The timid it concerns to ask their way, And fear what foe in caves and swamps can stray ; To make no step until the event is known, And ills to come, as evils past, bemoan. Not so the wise ; no coward watch he keeps, To spy what danger on his pathway creeps. Go where he will, the wise man is at home His hearth the earth, his hall the azure dome; Where his clear spirit leads him, there his road, By God's own light illumined and foreshowed.

And such I knew a forest seer,
A minstrel of the natural year,
Foreteller of the vernal ides,
Wise harbinger of spheres and tides
A lover true, who knew by heart
Each joy the mountain dales impart;
It seemed that Nature could not raise
A plant in any secret place ;
In quaking bog, or snowy hill,
Beneath the grass that shades the rill,
Under the snow,

between the rocks,
In damp fields, known to bird and fox;
But he would come in the very hour
It opened in its virgin bower,
As if a sunbeam showed the place,
And tell its long-descended race.
It seemed as if the breezes brought him ;
It seemed as if the sparrows taught him ;
As if by secret sight he knew
Where, in far fields, the orchis grew.
Many haps fall in the field,

Seldom seen by wistful eyes,
But all her shows did Nature yield,

To please and win this pilgrim wise.
He saw the partridge drum in the woods,

He heard the woodcock's evening hymn ;
He found the tawny thrush's broods ;

And the sky-hawk did wait for him.
What others did at distance hear,

And guessed within the thicket's gloom,
Was showed to this philosopher,

And at his bidding seemed to come. [gang,
In unploughed Maine he sought the lumberer's
Where from a hundred lakes young rivers sprang ;
He trod the unplanted forest floor, whereon
The all-seeing sun for ages hath not shone ;
Where feeds the moose and walks the surly bear,
And up the tall masts runs the woodpecker.
He saw beneath dim aisles, in odorous beds,
The slight Linnea hang its twin-born heads ;
And blessed the monument of the man of flowers,
Which breathes his sweet fame through the northern
He heard, when in the grove, at intervals, [bowers.
With sudden roar the agéd pine-tree falls —
One crash, the death-hymn of the perfect tree,
Declares the close of its green century.
Low lies the plant to whose creation went
Sweet influence from every element;
Whose living towers the years conspired to build -
Whose giddy top the morning loved to gild.
Through these green tents, by eldest Nature dressed,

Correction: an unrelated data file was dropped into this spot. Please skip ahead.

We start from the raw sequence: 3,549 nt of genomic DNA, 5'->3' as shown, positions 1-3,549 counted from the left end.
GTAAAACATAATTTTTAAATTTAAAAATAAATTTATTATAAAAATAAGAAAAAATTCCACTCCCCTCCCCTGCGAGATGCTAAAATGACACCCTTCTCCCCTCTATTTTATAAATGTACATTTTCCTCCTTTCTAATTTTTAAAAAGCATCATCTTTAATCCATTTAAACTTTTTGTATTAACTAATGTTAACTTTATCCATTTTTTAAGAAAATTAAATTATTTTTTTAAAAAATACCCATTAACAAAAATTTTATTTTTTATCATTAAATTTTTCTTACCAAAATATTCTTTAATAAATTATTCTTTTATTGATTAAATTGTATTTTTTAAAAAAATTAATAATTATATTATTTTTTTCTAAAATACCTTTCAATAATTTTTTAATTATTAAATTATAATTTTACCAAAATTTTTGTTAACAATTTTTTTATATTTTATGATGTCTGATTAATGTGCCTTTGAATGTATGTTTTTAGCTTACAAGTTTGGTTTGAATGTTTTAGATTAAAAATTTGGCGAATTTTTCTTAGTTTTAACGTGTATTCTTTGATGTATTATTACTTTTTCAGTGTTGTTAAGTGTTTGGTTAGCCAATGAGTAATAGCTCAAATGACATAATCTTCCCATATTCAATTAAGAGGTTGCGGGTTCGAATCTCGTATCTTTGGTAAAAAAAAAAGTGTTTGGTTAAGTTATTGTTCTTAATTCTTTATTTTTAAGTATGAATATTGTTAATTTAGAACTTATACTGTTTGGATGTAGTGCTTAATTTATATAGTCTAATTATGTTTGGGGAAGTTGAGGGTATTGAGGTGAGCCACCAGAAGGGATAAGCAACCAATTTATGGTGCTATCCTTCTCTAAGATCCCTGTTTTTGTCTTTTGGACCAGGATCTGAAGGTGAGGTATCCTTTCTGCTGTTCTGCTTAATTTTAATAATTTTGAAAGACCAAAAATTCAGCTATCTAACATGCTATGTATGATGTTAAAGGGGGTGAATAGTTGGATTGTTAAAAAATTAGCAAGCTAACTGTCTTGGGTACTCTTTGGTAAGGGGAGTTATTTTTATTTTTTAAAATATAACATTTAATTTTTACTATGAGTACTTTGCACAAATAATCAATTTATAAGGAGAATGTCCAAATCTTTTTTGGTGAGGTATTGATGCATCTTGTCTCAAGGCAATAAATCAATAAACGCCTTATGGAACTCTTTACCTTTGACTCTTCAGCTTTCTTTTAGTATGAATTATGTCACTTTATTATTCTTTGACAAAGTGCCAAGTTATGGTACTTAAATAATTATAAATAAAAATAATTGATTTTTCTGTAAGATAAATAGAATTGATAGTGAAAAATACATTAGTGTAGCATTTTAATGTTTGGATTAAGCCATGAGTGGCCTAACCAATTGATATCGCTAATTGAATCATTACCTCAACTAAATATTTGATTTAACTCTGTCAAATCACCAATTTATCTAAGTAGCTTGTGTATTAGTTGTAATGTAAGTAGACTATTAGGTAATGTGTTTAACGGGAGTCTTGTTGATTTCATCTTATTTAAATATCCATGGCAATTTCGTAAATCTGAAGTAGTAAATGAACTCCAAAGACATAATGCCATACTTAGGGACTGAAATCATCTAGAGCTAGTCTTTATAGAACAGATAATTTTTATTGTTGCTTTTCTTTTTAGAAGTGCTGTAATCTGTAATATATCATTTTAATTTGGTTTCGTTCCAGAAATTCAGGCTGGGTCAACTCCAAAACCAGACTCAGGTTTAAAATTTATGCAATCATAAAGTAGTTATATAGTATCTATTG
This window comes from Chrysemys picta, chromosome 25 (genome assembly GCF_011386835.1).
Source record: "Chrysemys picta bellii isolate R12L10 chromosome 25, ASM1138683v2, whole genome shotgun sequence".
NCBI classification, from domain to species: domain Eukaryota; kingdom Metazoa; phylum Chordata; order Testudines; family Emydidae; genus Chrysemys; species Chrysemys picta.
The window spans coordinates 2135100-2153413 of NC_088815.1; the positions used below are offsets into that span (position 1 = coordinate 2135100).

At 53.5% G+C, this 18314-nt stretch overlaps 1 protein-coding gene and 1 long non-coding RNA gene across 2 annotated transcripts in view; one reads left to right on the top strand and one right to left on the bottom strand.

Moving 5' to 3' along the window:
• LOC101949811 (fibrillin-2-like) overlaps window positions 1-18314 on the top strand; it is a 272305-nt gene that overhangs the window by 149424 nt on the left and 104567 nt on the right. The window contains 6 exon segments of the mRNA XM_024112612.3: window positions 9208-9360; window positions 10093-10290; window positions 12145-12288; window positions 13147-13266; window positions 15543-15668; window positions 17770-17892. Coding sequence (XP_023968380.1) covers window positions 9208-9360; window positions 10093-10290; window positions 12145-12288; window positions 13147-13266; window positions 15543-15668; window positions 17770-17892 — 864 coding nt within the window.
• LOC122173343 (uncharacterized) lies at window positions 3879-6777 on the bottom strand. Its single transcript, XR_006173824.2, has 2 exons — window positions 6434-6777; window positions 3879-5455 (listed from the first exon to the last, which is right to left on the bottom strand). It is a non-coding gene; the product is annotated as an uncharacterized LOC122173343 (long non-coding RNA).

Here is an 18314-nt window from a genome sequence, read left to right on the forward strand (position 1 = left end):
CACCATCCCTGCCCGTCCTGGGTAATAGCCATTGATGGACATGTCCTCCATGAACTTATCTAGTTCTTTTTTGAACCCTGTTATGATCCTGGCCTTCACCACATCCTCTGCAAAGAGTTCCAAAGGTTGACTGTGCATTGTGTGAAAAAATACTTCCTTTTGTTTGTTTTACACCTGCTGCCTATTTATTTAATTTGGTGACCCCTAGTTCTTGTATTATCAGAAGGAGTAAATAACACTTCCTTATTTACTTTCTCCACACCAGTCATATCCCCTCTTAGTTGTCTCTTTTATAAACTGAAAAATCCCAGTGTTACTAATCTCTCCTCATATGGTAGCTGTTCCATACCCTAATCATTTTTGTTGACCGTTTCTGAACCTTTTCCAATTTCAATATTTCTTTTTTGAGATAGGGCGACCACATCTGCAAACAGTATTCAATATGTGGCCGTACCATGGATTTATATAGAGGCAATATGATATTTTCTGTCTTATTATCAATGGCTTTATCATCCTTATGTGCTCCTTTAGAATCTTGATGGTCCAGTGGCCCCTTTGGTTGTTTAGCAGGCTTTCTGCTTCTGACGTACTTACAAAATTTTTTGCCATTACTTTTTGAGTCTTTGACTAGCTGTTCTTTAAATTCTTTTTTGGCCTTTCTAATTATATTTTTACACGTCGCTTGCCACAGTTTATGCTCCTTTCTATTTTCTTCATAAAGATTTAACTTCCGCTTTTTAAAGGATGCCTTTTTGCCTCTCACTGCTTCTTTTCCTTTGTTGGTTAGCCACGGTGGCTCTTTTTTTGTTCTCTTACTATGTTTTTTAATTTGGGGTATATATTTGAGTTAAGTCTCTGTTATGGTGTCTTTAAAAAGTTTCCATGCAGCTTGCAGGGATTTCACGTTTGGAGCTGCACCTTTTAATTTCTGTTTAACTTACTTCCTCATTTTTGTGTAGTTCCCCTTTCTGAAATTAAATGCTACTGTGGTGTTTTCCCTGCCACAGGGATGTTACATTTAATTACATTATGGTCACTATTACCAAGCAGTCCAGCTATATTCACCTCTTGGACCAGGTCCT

He roamed, content alike with man and beast.

VAUGHAN'S “EARLY PRAYER.” WHEN first thine eyes unveil, give thy soul leave To do the like ; our bodies but forerun The spirit's duty : true hearts spread and heave Unto their God, as flowers do to the sun : [keep Give Him thy first thoughts, then, - so shalt thou

Him company all day, and in Him sleep. Yet never sleep the sun up; prayer should Dawn with the day : there are set awful hours 'Twixt Heaven and us ; the manna was not good After sunrising ; for day sullies flowers : Rise to prevent the sun ; sleep doth sins glut, And heaven's gate opens when the world's is shut.

Walk with thy fellow-creatures ; note the hush And whisperings amongst them. Not a spring Or leaf but hath his morning hymn ; each bush And oak doth know I AM. Canst thou not sing! O leave thy cares and follies! Go this way,

And thou art sure to prosper all the day. Serve God before the world ; let Him not go Until thou hast a blessing ; then resign The whole unto Him, and remember who Prevailed by wrestling, ere the sun did shine ; Pour oil upon the stones, weep for thy sin, Then journey on, and have an eye to heaven. (youth,

Mornings are mysteries ; the first, the world's Man's resurrection, and the future's bud, [truth Shroud in their births ; the crown of life, light; Is styled their star ; the stone and hidden food : True blessings wait upon them, one of which

Should move - - they make us holy, happy, rich. When the world's up, and every swarm abroad, Keep well thy temper, mix not with each clay ; Despatch necessities ; life hath a load Which must be carried on, and safely may ; Yet keep those cares without thee ; let the heart Be God's alone, and choose the better part.



Cowper's "Sofa.




Historical deduction of seats, from the stool to the sofa. A

school-boy's ramble. A walk in the country. The scene described. Rural sounds as well as sights delightful. Another walk. Mistake concerning the charms of solitude corrected. Colonnades commended. Alcove, and the view from it. The wilderness. The grove. The thresher. The necessity and the benefits of exercise. The works of nature superior to, and, in some instances, inimitable by art. The wearisomeness of what is commonly called a life of pleasure. Change of scene sometimes expedient. A common described, and the character of crazy Kate introduced. Gypsies. The blessings of civilized life. That state most favorable to virtue. The South Sea islanders compassionated, but chiefly Omai. His present state of mind supposed. Civilized life friendly to virtue, but not great cities. Great cities, and London in particular, allowed their due praises, but censured. Fête champêtre. The book concludes with a reflection on the fatal effects of dissipation and effeminacy upon our public measures.

Time was, when clothing sumptuous, or for use, Save their own painted skins, our sires had none. As yet black breeches were not ; satin smooth, Or velvet soft, or plush with shaggy pile. The hardy chief upon the rugged rock Washed by the sea, or on the gravelly hank Thrown up by wintry torrents roaring loud, Fearless of wrong, reposed his weary strength. Those barbarous ages past, succeeded next The birth-day of invention ; weak at first, Dull in design, and clumsy to perform.



I sing the Sofa. I, who lately sang Truth, Hope, and Charity, and touched with awe The solemn chords, and with a trembling hand, Escaped with pain from that adventurous flight, Now seek repose upon an humbler theme; The theme though humble, yet august and proud The occasion — for the Fair commands the song.

Joint-stools were then created ; on three legs Upborne they stood. Three legs upholding firm A massy slab, in fashion square or round. On such a stool immortal Alfred sat, And swayed the sceptre of his infant realms : And such in ancient halls and mansions drear May still be seen ; but perforatod sore, And drilled in holes, the solid oak is found, By worms voracious eaten through and through.